There are five things, according to Dr. Ira Byock who wrote Dying Well, that can bring comfort and closure at the end of life. In each of our relationships, as we near the end of our days, we may pass through the veil without regret if we are able to tell those we love the following: Forgive Me, I Forgive You, Thank You, I Love You, Goodbye. My study of end of life doula work has opened a portal for conversations with others about their own experiences with death, and I am grateful for these opportunities. There is obviously overwhelming heartbreak involved in each story, but there is also a call to mindfulness, and at times… grace.
But what about the relationships that never have such closure, because those who were departing did not exactly plan to leave their bodies behind quite so soon… or because they were too fearful to broach such topics with those they love? If life is filled with lessons, perhaps unexpected loss is a reminder to each of us that such endeavors need not wait for the clarity of a terminal diagnosis.
Though my parents and I hope to be in each others’ lives for years to come, we have taken time here and there to discuss our thoughts. With their recent update to their “Last Will and Testament” documents, which came with buying a new house up the street from me, Mom and Dad each completed the “Five Wishes” form, which provides a format to help us consider our end of life wishes. A few items for consideration are who can speak for your healthcare needs when you are not able to speak for yourself, in what situation would you deny life-saving efforts, who would you like at your bedside as your spirit returns to its original energetic form (that’s my wording, of course), and how you’d like the body you’ve left behind to be cared for at that time.
As my friend and I connected from opposite corners of the country to discuss her experiences, I shared with her the memory of the departure of a mutual friend of ours in the late 90’s. He was only 32, and though he had a serious diagnosis, a side-door illness swooped in and took him from us with unexpected haste. I can see his final days, dimly lit, in the back of my mind. He had refused to discuss his wishes with his partner, and as we set to the task of planning and arranging his memorial service, the grief seemed greater for the fear of getting something wrong. At the time, my (then) partner and I were only 28, but within weeks of our friend’s celebration of life, we celebrated our own with official documents that stated our wishes should one of us be lost to the other without warning. As for the stories my friend shared with me, she suffered a few tragic losses in her youth, but one that was expected was that of her grandmother. Now, her grandmother had been incredibly mindful of her wishes, and was mostly clear… mostly. She had planned and even executed her entire funerary arrangement… right down to purchasing the flowers for her casket and securing transport of her body from hospital to funeral home. Her loved ones would not need to do anything but grieve at her loss. However, her advance directive left for her doctors to follow was not so clear, and there was some confusion. In other words, if you are ready to go, but you’ve not declined life-sustaining treatment with your healthcare providers (and your health surrogate), they are honor bound to provide them.
I know that the end of life is a difficult subject for most of us to consider, but I wonder if it might be easier to think about it a little differently. You know how it seems to rain when you don’t have an umbrella, and how when you are mindful enough to carry one, no matter how dark it gets the rain never comes? Well, that’s how I see this form of preparation. Not that having these discussions with loved ones and securing official documentation of your preferences will keep the inevitable at bay… after all, it is the one guarantee in life that is presented on the day we are born. But I submit for your consideration that if you have done the work of mindfully caring and sharing your authentic wishes for a peaceful transition from this world to the mystery of what comes next, you will gift yourself and those you love great freedom to live each day fully present. I updated my own documents before my last trip abroad, in case I were to fall off of a cliff in Ireland, and I recently wrote a ritual of departure for such an occasion though I’m not sure of when I will next enjoy such adventure. It was a surprisingly cathartic exercise.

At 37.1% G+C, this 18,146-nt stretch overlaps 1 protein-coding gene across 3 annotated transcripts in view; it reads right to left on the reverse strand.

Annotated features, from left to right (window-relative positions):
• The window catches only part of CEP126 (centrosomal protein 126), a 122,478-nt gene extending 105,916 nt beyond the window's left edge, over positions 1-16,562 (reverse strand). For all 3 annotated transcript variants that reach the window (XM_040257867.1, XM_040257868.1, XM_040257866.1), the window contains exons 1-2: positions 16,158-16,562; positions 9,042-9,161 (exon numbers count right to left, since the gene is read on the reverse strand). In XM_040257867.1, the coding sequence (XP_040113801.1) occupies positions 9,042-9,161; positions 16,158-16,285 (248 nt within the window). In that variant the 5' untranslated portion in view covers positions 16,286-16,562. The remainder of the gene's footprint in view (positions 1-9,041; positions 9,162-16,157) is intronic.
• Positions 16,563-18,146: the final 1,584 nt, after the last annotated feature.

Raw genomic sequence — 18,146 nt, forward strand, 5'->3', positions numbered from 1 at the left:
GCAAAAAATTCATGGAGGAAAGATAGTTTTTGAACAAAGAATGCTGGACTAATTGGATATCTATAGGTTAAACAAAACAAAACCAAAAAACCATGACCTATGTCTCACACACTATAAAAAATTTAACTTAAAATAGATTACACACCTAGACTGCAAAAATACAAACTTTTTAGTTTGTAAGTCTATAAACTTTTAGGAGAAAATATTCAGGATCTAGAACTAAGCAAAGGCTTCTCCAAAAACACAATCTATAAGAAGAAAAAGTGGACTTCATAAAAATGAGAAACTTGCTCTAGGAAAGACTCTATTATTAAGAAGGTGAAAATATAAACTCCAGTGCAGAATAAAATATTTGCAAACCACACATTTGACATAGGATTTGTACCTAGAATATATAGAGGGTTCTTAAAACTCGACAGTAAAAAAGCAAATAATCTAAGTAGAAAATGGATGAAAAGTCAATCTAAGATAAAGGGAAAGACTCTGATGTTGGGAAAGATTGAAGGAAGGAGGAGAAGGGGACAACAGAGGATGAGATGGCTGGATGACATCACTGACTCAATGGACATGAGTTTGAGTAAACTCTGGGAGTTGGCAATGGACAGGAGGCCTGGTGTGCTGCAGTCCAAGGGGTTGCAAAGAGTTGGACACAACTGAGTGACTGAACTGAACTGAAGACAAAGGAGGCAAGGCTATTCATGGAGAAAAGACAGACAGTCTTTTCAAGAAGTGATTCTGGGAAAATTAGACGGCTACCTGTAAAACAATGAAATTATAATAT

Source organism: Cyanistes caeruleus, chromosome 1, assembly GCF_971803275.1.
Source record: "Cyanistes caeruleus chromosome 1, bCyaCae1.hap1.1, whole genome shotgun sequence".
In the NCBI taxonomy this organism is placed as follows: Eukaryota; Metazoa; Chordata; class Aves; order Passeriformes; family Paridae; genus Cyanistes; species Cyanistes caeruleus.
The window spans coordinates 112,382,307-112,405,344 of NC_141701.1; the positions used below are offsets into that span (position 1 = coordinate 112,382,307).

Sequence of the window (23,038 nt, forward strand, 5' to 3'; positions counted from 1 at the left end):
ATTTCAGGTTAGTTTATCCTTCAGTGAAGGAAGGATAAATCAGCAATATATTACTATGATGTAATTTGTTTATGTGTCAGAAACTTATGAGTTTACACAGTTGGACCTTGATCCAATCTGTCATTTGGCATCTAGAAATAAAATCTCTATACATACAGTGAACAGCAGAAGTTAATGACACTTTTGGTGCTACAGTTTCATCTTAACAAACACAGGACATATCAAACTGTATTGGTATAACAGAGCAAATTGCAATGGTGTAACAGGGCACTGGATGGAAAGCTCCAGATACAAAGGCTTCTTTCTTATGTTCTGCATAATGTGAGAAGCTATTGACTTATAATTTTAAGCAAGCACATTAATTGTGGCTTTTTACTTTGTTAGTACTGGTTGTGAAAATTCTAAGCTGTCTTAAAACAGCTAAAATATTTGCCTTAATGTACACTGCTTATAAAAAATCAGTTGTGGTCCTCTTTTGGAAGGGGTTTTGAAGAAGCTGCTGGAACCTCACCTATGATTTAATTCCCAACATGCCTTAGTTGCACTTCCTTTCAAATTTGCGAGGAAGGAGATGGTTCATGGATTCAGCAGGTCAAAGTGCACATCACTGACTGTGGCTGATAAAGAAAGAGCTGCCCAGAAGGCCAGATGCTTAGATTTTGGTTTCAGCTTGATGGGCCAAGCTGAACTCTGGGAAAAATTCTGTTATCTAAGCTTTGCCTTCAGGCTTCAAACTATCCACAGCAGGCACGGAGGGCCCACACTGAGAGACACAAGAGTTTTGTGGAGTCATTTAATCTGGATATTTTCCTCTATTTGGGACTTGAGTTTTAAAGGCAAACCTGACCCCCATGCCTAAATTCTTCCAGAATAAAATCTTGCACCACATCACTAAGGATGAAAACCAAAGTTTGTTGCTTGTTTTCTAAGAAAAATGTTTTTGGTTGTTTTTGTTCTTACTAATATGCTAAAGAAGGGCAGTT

All of that said, I would like to take a moment to tell you that if I have ever wronged you or caused you harm in any way, I am deeply sorry and I hope that you will forgive me. If you ever wronged me or caused me harm in any way, I have come to understand from my own deep regret that such actions likely came through suffering of some kind, and I forgive you. For your presence in my life and for even the tiniest expressions of kindness and care, I offer you my gratitude. For the love that you have offered so freely, not only to me but to your family, your friends, your community, our planet and all of Her beloved creatures… I love you more. There’s one more thing… but I’m not quite ready to say goodbye (I hope). For now, I’ll bid thee hail and farewell until we meet again.
If you are interested in learning more about determining your own advance directive, you can check out this link:
http://www.caringinfo.org/i4a/pages/index.cfm?pageid=3277 , you can also google Five Wishes.
2 thoughts on “The Umbrella Principle”
After the sickness that I am suffering for the past week and a half, this is a great reminder that I REALLY REALLY need to get my stuff in order. Especially since I have no close family members, friends that are like my family.
LikeLiked by 1 person
Betty, I’m so sorry you’ve been suffering. I hope that you are on the mend by now. May having your stuff in order mean that you will not need it for a very long time to come.